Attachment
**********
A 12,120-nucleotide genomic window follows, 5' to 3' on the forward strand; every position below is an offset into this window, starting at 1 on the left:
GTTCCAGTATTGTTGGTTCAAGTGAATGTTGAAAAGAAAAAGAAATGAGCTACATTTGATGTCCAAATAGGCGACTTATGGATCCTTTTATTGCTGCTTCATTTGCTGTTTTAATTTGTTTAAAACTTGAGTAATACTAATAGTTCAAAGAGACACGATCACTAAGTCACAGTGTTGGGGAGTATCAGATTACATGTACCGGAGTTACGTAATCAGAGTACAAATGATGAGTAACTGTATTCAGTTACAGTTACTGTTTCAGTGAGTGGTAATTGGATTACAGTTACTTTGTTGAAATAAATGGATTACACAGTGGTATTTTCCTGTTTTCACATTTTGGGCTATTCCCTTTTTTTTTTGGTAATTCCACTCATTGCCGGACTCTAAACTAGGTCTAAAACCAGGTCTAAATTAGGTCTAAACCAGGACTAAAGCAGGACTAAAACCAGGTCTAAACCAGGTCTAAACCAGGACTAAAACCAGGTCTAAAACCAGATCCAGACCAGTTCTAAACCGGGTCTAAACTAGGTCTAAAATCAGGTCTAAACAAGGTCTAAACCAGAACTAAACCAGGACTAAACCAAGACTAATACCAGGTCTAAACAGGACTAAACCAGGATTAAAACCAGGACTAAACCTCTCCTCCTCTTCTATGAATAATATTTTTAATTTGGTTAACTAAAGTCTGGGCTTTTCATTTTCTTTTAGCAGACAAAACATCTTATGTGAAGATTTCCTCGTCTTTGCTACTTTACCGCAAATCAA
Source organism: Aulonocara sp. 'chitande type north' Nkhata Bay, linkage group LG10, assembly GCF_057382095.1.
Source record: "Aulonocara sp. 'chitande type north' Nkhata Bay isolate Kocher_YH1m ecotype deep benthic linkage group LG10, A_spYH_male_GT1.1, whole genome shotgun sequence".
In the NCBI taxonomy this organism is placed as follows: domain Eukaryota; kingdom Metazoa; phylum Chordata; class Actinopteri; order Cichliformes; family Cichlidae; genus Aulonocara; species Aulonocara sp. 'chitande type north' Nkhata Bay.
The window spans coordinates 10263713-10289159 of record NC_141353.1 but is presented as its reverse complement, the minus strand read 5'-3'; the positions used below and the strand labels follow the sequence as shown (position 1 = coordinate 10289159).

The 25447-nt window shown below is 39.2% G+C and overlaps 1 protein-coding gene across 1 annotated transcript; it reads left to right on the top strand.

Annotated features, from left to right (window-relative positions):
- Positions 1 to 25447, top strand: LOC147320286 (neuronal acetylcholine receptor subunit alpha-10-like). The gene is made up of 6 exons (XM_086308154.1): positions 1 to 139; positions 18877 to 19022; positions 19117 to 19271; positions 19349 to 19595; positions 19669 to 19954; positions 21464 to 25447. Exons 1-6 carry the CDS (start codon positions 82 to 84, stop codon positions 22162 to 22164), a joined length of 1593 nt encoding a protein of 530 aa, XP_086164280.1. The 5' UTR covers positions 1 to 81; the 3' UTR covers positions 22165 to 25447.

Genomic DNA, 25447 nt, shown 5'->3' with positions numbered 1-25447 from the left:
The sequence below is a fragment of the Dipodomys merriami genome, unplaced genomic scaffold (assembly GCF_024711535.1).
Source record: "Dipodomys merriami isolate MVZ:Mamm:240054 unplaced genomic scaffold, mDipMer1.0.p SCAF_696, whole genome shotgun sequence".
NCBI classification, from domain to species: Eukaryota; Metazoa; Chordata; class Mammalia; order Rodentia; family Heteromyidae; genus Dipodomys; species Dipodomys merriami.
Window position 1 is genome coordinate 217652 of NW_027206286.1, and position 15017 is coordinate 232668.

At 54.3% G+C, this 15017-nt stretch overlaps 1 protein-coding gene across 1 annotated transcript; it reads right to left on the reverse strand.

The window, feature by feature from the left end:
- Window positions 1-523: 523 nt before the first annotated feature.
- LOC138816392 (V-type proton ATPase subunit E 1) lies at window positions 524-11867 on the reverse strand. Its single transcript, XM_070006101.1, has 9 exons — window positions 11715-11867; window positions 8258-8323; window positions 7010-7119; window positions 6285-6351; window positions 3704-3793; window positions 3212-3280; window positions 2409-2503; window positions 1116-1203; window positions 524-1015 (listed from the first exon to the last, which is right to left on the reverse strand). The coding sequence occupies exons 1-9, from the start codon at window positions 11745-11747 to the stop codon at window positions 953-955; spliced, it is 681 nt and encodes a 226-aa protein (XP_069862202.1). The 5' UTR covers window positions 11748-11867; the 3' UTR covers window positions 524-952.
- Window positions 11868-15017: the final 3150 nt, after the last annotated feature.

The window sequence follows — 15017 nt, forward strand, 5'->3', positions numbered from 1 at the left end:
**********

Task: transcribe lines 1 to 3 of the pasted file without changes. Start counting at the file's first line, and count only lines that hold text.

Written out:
A 12,120-nucleotide genomic window follows, 5' to 3' on the forward strand; every position below is an offset into this window, starting at 1 on the left:
GTTCCAGTATTGTTGGTTCAAGTGAATGTTGAAAAGAAAAAGAAATGAGCTACATTTGATGTCCAAATAGGCGACTTATGGATCCTTTTATTGCTGCTTCATTTGCTGTTTTAATTTGTTTAAAACTTGAGTAATACTAATAGTTCAAAGAGACACGATCACTAAGTCACAGTGTTGGGGAGTATCAGATTACATGTACCGGAGTTACGTAATCAGAGTACAAATGATGAGTAACTGTATTCAGTTACAGTTACTGTTTCAGTGAGTGGTAATTGGATTACAGTTACTTTGTTGAAATAAATGGATTACACAGTGGTATTTTCCTGTTTTCACATTTTGGGCTATTCCCTTTTTTTTTTGGTAATTCCACTCATTGCCGGACTCTAAACTAGGTCTAAAACCAGGTCTAAATTAGGTCTAAACCAGGACTAAAGCAGGACTAAAACCAGGTCTAAACCAGGTCTAAACCAGGACTAAAACCAGGTCTAAAACCAGATCCAGACCAGTTCTAAACCGGGTCTAAACTAGGTCTAAAATCAGGTCTAAACAAGGTCTAAACCAGAACTAAACCAGGACTAAACCAAGACTAATACCAGGTCTAAACAGGACTAAACCAGGATTAAAACCAGGACTAAACCTCTCCTCCTCTTCTATGAATAATATTTTTAATTTGGTTAACTAAAGTCTGGGCTTTTCATTTTCTTTTAGCAGACAAAACATCTTATGTGAAGATTTCCTCGTCTTTGCTACTTTACCGCAAATCAA
Source organism: Aulonocara sp. 'chitande type north' Nkhata Bay, linkage group LG10, assembly GCF_057382095.1.